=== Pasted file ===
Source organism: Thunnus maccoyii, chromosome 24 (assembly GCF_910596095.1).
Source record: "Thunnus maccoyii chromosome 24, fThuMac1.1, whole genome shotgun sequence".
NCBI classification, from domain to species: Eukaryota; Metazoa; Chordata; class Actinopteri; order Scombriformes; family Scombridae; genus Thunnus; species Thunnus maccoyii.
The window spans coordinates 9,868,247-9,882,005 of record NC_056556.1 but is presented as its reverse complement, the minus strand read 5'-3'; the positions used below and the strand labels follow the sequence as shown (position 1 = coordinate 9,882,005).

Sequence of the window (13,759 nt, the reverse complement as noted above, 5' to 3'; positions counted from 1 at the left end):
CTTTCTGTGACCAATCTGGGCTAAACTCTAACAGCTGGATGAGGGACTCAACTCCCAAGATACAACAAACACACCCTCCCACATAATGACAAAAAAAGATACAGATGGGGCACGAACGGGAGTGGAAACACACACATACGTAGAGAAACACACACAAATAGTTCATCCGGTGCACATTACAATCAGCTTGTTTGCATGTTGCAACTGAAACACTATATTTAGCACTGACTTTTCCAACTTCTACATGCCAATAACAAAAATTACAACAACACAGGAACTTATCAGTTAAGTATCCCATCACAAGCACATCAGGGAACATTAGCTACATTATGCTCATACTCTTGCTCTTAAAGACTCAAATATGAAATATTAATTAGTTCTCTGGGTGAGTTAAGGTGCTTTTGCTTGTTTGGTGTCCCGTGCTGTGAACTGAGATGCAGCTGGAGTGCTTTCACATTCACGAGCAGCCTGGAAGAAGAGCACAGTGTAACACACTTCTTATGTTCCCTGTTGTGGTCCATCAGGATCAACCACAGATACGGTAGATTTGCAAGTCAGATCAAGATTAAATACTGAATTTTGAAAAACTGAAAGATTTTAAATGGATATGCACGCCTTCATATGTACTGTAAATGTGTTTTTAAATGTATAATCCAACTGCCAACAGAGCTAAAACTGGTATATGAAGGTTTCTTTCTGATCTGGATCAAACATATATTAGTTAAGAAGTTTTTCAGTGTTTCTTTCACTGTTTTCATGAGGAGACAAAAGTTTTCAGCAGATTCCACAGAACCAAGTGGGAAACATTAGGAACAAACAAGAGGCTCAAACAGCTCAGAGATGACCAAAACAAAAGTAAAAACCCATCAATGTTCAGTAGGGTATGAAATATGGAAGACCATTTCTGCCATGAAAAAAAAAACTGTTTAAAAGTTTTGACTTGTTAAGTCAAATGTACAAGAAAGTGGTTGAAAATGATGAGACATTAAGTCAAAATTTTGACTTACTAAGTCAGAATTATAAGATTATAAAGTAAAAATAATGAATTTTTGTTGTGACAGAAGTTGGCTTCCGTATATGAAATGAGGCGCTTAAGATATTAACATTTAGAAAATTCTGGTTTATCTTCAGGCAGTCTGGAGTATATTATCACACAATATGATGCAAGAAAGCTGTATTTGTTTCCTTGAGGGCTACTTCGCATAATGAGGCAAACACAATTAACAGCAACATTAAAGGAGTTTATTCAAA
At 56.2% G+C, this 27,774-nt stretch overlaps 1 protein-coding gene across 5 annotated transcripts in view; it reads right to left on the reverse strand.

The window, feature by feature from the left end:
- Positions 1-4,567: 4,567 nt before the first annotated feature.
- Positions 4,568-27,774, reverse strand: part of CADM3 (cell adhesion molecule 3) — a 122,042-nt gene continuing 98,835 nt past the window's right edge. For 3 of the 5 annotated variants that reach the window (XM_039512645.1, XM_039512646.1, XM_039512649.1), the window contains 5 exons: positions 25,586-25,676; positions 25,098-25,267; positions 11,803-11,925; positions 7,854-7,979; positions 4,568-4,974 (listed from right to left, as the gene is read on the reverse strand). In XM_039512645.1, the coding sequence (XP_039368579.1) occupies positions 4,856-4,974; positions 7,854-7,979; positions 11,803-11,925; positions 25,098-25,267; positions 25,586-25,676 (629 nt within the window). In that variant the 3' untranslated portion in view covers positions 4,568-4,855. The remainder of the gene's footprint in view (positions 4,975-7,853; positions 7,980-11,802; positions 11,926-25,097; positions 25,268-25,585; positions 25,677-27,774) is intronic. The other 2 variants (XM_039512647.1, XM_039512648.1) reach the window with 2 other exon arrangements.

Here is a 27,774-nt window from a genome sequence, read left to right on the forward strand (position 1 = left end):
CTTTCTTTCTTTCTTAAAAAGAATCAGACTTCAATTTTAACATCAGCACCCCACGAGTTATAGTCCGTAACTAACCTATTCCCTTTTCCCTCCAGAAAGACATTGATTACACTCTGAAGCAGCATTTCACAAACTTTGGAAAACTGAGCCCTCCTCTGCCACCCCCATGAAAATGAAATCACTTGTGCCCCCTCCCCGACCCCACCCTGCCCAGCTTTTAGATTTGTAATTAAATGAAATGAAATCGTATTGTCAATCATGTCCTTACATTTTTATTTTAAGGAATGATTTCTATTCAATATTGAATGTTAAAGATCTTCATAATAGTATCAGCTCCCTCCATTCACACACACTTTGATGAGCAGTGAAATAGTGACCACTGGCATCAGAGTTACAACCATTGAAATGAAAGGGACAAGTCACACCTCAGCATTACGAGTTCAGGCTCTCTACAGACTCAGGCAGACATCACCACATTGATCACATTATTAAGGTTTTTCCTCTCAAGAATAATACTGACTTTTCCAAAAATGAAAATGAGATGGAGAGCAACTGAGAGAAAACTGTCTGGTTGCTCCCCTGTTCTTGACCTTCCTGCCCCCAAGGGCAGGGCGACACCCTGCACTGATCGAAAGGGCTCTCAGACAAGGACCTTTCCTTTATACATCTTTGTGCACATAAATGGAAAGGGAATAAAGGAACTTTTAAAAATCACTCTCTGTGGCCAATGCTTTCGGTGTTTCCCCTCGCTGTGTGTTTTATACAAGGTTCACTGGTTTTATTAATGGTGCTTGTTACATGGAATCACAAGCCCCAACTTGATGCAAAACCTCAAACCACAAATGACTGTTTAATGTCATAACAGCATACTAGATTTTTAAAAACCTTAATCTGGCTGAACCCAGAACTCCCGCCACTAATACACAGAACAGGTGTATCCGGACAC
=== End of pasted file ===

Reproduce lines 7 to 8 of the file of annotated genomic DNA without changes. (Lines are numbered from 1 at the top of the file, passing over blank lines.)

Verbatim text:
At 56.2% G+C, this 27,774-nt stretch overlaps 1 protein-coding gene across 5 annotated transcripts in view; it reads right to left on the reverse strand.

The window, feature by feature from the left end: